Lynx are medium-sized, long-legged cats, ranging up to 24 pounds. They are generally nocturnal and well-adapted to hunting snowshoe hare at high elevations.

If the Idaho Department of Fish and Game does not address the violations outlined in today’s notice of intent to sue, a federal lawsuit can be filed as soon as 60 days. The notice of intent to sue can be read here.

The Center for Biological Diversity is a national, nonprofit conservation organization with more than 675,000 members and online activists dedicated to the protection of endangered species and wild places.

Western Watersheds Project is a non-profit conservation group founded in 1993 with 1400 members whose mission is to protect and restore western watersheds and wildlife through education, public policy initiatives and litigation.

Friends of the Clearwater is an Idaho-based nonprofit conservation organization that works to protect the wildness and biodiversity of the public wildlands, wildlife, and waters of Idaho’s Clearwater Basin.

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About The Author

Ken Cole

Ken Cole, Western Watershed Project’s National Environmental Policy Act (NEPA) Coordinator, is a 5th generation Idahoan, an avid fly fisherman, wildlife enthusiast, and photographer. He is also serves as a member of the board of directors for Buffalo Field Campaign and as a member of the Sierra Club Grazing Core Team.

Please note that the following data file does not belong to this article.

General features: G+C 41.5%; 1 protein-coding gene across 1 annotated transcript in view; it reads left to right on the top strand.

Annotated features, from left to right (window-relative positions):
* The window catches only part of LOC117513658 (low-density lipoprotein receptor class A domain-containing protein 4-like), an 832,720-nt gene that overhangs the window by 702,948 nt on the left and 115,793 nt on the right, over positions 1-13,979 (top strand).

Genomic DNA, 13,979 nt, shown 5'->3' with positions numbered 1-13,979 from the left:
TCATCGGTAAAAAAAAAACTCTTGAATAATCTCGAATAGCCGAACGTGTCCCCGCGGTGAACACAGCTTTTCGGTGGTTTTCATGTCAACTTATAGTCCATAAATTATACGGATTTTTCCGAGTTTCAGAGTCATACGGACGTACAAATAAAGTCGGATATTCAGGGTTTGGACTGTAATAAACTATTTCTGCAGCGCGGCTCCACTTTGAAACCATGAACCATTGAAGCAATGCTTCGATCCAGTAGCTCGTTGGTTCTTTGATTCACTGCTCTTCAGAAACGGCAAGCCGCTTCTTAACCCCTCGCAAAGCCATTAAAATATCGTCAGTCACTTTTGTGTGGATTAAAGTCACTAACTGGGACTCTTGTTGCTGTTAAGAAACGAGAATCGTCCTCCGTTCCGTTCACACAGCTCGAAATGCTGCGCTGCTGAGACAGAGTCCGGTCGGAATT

82 Responses to Lawsuit Launched to Protect Rare Lynx From Traps in Idaho

  1. avatar Gary Humbard says:

    Trapping is a barbaric and inhumane practice that needs to be outlawed. Oregon will have a ballot measure in 2015 to be voted on to prohibit trapping. Initial polls show a overwhelming yes vote. Does Idaho have a ballot measure system where the people can vote on statewide issues and if so is there any organization promoting the elimination of trapping in Idaho?

    Trapping also accounts for incidental killing of fisher which are rare and wolverine which is proposed for listing by the USFWS.

    I forsee IDFG writing a conservation plan that will allow incidental take and trapping will continue unabated. The only way to stop the killing of Lynx is prohibit trapping by a vote of the people.

    • avatar Ken Cole says:

      Hunting and trapping was protected as a constitutional right by ballot initiative in 2012 here in Idaho.

      • avatar Zoe Berger says:

        Ken,

        Where in the Constitution is this behavior condoned??!! Seriously?

        I read and was very impressed with the letter of intent. I wonder if you will get a response from any of them.

        Thanks to all of you for your continued efforts.

      • avatar Louise Kane says: